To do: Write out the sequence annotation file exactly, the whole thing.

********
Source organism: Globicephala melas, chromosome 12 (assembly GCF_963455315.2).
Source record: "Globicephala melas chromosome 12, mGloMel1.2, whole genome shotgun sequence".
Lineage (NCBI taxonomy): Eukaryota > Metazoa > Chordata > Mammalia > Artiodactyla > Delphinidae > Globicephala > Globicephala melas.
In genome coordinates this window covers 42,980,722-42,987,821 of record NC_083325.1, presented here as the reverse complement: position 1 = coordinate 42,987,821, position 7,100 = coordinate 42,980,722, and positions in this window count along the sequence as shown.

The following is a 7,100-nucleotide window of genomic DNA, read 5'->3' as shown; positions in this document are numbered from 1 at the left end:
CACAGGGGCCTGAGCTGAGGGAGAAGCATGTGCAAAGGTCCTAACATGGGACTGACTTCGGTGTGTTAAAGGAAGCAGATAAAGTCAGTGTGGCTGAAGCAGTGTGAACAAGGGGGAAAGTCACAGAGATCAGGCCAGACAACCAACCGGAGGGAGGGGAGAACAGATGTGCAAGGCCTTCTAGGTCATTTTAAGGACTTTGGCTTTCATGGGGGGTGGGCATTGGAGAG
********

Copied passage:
Source organism: Globicephala melas, chromosome 12 (assembly GCF_963455315.2).
Source record: "Globicephala melas chromosome 12, mGloMel1.2, whole genome shotgun sequence".
Lineage (NCBI taxonomy): Eukaryota > Metazoa > Chordata > Mammalia > Artiodactyla > Delphinidae > Globicephala > Globicephala melas.
In genome coordinates this window covers 42,980,722-42,987,821 of record NC_083325.1, presented here as the reverse complement: position 1 = coordinate 42,987,821, position 7,100 = coordinate 42,980,722, and positions in this window count along the sequence as shown.

The following is a 7,100-nucleotide window of genomic DNA, read 5'->3' as shown; positions in this document are numbered from 1 at the left end:
CACAGGGGCCTGAGCTGAGGGAGAAGCATGTGCAAAGGTCCTAACATGGGACTGACTTCGGTGTGTTAAAGGAAGCAGATAAAGTCAGTGTGGCTGAAGCAGTGTGAACAAGGGGGAAAGTCACAGAGATCAGGCCAGACAACCAACCGGAGGGAGGGGAGAACAGATGTGCAAGGCCTTCTAGGTCATTTTAAGGACTTTGGCTTTCATGGGGGGTGGGCATTGGAGAG